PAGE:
Green groups want Bitcoin’s giant carbon footprint reduced

Cryptocurrencies are increasingly gaining currency worldwide, but not everyone is pleased about that development. Environmentalists have long been crying foul about the vast carbon footprint of Bitcoin and other blockchain-based virtual currencies.

The carbon footprint of Bitcoin alone equals that of New Zealand with its nearly 37 megatons of CO2 annually, according to analysts.

Other experts estimated a year ago that the Bitcoin network used slightly more than 121 terawatt hours of power, or more than entire nations such as Argentina, the Netherlands or the United Arab Emirates. And since then the energy dependence of Bitcoin has increased further to more than 130 terawatt hours.

To raise awareness of the virtual currency’s giant, and growing, environmental impact, prominent green groups such as Greenpeace and the Environmental Working Group will be running ads in major media outlets across the United States. The aim will be to find ways to mitigate the effects of Bitcoin on the climate.

“The goal is to persuade bitcoin’s community of investors and backers to change the network’s code, removing the ‘proof of work’ mechanism that requires bitcoin “miners” to expend a certain amount of energy while processing transactions to earn rewards in newly created bitcoin,” the Wall Street Journal writes.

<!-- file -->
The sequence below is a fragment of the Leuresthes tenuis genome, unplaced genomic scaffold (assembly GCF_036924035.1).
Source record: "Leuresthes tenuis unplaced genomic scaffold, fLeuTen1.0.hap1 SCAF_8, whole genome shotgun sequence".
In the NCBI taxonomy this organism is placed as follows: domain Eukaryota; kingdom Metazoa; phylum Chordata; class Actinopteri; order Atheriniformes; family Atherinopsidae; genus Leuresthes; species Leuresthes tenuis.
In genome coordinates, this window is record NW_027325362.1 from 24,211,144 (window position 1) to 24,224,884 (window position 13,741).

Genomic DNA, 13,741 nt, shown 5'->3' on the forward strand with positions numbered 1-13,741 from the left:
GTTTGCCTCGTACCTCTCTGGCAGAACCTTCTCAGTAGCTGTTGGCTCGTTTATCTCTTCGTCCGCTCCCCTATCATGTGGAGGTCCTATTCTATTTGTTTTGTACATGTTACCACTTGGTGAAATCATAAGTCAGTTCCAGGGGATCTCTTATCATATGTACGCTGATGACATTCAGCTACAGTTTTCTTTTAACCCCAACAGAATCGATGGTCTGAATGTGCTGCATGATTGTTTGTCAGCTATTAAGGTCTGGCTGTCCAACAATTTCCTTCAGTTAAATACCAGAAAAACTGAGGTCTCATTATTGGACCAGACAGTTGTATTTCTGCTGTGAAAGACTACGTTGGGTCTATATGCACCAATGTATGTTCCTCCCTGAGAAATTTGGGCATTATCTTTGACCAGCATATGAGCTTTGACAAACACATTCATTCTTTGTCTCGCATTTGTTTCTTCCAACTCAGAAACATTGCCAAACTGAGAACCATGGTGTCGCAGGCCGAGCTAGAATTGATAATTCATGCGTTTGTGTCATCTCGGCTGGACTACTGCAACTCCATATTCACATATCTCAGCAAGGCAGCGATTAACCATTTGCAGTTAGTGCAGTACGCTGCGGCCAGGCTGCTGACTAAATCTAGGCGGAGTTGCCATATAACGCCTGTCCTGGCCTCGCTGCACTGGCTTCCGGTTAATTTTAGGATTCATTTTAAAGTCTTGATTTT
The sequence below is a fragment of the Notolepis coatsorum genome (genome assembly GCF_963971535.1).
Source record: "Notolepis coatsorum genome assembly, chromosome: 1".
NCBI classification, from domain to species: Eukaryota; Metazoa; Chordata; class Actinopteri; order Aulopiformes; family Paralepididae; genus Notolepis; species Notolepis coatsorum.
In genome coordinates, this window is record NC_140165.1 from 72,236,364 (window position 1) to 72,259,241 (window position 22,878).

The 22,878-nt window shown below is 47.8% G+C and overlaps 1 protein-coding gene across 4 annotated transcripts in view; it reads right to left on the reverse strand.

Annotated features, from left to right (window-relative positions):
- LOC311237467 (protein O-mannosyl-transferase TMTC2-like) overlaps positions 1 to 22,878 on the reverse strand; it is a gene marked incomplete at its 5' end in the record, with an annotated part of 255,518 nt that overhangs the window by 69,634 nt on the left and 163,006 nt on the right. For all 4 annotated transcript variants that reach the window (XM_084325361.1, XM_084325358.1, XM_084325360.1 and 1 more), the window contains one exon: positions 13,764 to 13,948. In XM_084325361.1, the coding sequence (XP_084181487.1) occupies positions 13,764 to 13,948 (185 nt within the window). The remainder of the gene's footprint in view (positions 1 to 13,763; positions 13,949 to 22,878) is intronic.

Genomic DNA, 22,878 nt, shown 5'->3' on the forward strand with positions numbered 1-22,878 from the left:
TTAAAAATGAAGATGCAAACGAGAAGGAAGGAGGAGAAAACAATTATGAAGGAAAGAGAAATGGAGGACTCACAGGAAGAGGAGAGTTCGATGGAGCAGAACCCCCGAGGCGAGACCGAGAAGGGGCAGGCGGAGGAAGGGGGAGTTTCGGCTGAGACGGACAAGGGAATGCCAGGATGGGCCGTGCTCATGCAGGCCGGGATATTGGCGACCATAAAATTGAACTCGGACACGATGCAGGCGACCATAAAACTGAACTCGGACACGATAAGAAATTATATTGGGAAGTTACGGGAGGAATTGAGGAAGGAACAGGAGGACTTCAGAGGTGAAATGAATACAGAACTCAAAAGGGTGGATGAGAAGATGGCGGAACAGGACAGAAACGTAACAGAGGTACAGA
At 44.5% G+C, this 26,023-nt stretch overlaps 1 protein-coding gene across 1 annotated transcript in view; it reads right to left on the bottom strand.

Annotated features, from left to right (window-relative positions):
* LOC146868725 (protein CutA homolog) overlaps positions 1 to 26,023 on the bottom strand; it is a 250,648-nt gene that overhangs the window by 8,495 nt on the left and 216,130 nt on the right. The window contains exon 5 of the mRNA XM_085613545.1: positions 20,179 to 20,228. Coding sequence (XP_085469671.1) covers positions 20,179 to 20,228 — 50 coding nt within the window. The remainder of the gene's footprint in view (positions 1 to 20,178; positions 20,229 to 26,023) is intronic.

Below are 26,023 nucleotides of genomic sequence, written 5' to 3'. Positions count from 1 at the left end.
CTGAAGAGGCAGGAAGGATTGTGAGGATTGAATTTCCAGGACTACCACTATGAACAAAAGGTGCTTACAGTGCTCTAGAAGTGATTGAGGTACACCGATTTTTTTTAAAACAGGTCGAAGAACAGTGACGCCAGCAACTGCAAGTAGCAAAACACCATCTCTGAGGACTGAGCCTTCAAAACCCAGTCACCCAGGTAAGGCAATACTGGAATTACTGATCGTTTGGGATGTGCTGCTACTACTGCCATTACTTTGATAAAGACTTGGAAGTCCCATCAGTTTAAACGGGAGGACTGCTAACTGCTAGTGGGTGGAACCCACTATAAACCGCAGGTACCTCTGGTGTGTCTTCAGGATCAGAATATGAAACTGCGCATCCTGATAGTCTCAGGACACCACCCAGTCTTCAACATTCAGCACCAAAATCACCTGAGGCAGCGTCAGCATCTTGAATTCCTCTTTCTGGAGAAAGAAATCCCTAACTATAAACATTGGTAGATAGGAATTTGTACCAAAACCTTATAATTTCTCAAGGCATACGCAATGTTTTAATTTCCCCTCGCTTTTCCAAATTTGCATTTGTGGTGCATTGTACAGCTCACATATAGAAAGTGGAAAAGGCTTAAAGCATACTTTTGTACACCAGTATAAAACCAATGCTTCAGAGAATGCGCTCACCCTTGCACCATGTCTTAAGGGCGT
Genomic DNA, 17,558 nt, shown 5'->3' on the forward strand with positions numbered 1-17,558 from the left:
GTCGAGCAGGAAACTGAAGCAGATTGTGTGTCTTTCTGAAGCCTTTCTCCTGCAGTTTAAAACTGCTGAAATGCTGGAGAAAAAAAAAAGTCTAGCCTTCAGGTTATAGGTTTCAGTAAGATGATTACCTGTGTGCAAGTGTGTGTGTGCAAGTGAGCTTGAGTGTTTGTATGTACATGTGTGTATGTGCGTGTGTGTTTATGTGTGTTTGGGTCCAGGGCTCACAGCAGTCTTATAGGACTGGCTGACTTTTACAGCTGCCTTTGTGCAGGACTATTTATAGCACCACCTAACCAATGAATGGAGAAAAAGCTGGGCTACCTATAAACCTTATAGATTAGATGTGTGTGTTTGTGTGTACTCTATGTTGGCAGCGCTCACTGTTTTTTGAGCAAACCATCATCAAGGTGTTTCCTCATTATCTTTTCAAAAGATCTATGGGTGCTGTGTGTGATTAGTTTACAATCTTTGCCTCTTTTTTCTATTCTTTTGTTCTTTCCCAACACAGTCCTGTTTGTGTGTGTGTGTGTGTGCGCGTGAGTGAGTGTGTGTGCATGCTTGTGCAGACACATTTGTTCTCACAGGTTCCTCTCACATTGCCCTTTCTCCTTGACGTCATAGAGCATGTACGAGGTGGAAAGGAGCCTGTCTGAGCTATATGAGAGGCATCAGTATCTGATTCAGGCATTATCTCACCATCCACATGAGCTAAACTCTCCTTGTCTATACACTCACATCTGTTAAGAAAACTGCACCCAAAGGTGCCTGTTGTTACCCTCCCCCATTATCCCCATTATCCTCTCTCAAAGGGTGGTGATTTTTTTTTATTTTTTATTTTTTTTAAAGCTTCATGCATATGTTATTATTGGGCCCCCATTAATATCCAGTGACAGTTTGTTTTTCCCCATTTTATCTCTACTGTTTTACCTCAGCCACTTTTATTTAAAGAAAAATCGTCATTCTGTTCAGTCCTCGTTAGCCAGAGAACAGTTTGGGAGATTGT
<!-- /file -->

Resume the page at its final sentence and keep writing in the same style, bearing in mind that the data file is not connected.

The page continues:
“Bitcoin’s energy usage is a defense mechanism designed to protect the network. Because it is an open-source project, anybody can run the bitcoin software. But the network requires miners to expend vast amounts of computing power to make it prohibitively expensive for somebody to take over the network, which could allow them to create counterfeit bitcoins or erase transactions,” the newspaper explains.

However, changing the code of Bitcoin, which is not owned by a sole entity, would require broad-based consensus among all the people involved in its maintenance.

“It is really by design that Bitcoin consumes that much electricity,” notes Michel Rauchs, a researcher at the Cambridge Centre for Alternative Finance. “This is not something that will change in the future unless the Bitcoin price is going to significantly go down.”

A workable model for lowering Bitcoin’s energy usage would be the switch that Ethereum, another popular virtual currency, is undertaking from the proof of work model to a model known as proof of stake.

“That change, the implementation of which has been delayed several times for technical reasons, is expected to reduce Ethereum’s electricity usage by 99%. The campaign is hoping to effect a similar switch for bitcoin,” the Wall Street Journal says.


 

© 2022 Sustainability Times.

This article is licensed under a Creative Commons Attribution-ShareAlike 4.0 SA International License.

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